Nikki Lane is the self-proclaimed Queen of Outlaw Country. At least from this side of the pond, it seems a deserved title. Apt too, if you’re a fan of her retro, swaggering sound. Lane’s current tour follows the release of her slickest album yet, Highway Queen. Sadly, I missed special guest Ruby Boots’ entire set, although I did get the chance to hear from her later.
The most significance change in Lane’s music is the incorporation of a three-piece band. The Tennessee Dirtbags brought a rock and roll flare to the show. Songs like the titular Highway Queen and 700,00 Red Necks are classic Outlaw, with a funk vibe in the latter. Tonight, they became showcases for classic power solos. Others, like honky-tonk flavoured Jackpot and Big Mouth, remained a kind of amped-up, energised Country. On the other hand, songs such as lush waltz Companion, or the lilting Send the Sun, remained sweet and nuanced.
Nikki Lane’s slip on the very first song of the night – akwardly blanking on a couple of lines – did not bode well. Yet she proved to be in good form too, with a voice just as polished live as on record. Lane is also a natural showwoman, telling anecdotes and jokes between songs, and brought a truly intimate, even familial vibe. On the next misstep, she got an affable laugh out of everyone instead.
I was pleasantly suprised by the set list, wherein the material from Highway Queen was in the minority. Almost as much time was devoted to Lane’s earlier material, particularly from All or Nothing. Man Up greatly benefitted from the spit and polish treatment, and could have been from the new album. The rest preserved the eclectic sound of the original recording. Pop duet Love’s on Fire wasn’t lacking from Dan Auerbach’s (necessary) replacement. The titular track got a thrilling, psychedelic interpretation. You Can’t Talk to Me Like That, mournful Blue-eyed Soul, shines brightly in live performance.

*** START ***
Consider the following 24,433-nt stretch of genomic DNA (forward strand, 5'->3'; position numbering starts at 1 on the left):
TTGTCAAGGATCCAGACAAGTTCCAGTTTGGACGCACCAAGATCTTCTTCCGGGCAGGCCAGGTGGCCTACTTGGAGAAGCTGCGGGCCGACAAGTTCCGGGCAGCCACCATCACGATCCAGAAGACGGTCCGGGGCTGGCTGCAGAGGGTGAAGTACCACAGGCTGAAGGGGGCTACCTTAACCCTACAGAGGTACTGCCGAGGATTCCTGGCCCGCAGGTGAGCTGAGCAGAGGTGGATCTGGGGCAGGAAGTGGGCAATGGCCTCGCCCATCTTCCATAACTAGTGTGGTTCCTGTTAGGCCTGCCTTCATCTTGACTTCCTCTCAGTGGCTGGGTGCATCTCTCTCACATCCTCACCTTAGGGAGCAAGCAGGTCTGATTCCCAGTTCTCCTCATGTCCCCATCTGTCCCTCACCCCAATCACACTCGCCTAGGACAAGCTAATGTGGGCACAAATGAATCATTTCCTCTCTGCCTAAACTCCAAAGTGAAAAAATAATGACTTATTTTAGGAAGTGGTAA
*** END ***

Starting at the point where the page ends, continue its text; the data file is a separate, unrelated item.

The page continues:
Lane’s debut album, represented by just two songs, didn’t fare quite so well. Blue Star in the Sky, thanks to Ruby Boots’s vocal accompaniment, was a beautiful oddity – a lullaby at a rodeo. Even in the encore, Walk of Shame almost sounded muddy relative to everything else. It was performed well, but the song itself demonstrates how far Lane has come.
Yet for me, having listened to Highway Queen for the past few weeks, the best part of the night was the cover material. One of my favourites was Jessie Coulter’s Why You Been Gone So Long. True to the soulful spirit of the original, I simply prefer Lane’s crooning voice for it. Another was a singalong You Ain’t Going Nowhere, attributed to Bob Dylan but performed closer to The Byrds’s rollicking rendition.
All-in-all, this was a very fun performance. One which, in most circumstances, would send the crowd wild and bring the house down.
Of course this is England: the land of the phlegmatic, prim and proper concert-goer. Far be it from me to dictate how anyone should enjoy music; no doubt I looked absurd wiggling around all on my lonesome. Yet it seems odd to crowd into a concert hall, for this kind of music, and just stand around. Broadly, I saw a split between women making some attempt, and a large number of stern-looking men. The latter stood unmoved, arms crossed, staring at the stage as if evaluating a piece of machinery. Only the enthusiastic clapping, accompanying songs and summoning the band for an encore, betrayed the crowd’s feelings.
Yet quite a few people did get into the swing of things. Many more stayed behind after the show, both for the merchandise and to meet the musicians. Lane was especially game, happily chatting and snapping selfies with everyone who dawdled. Much like her music, she captures the spirit of the time-burnished yesteryear in a effortless, contemporary sort of way. Out of all the modern Country I listen to – admittedly very little – this is my go-to recommendation.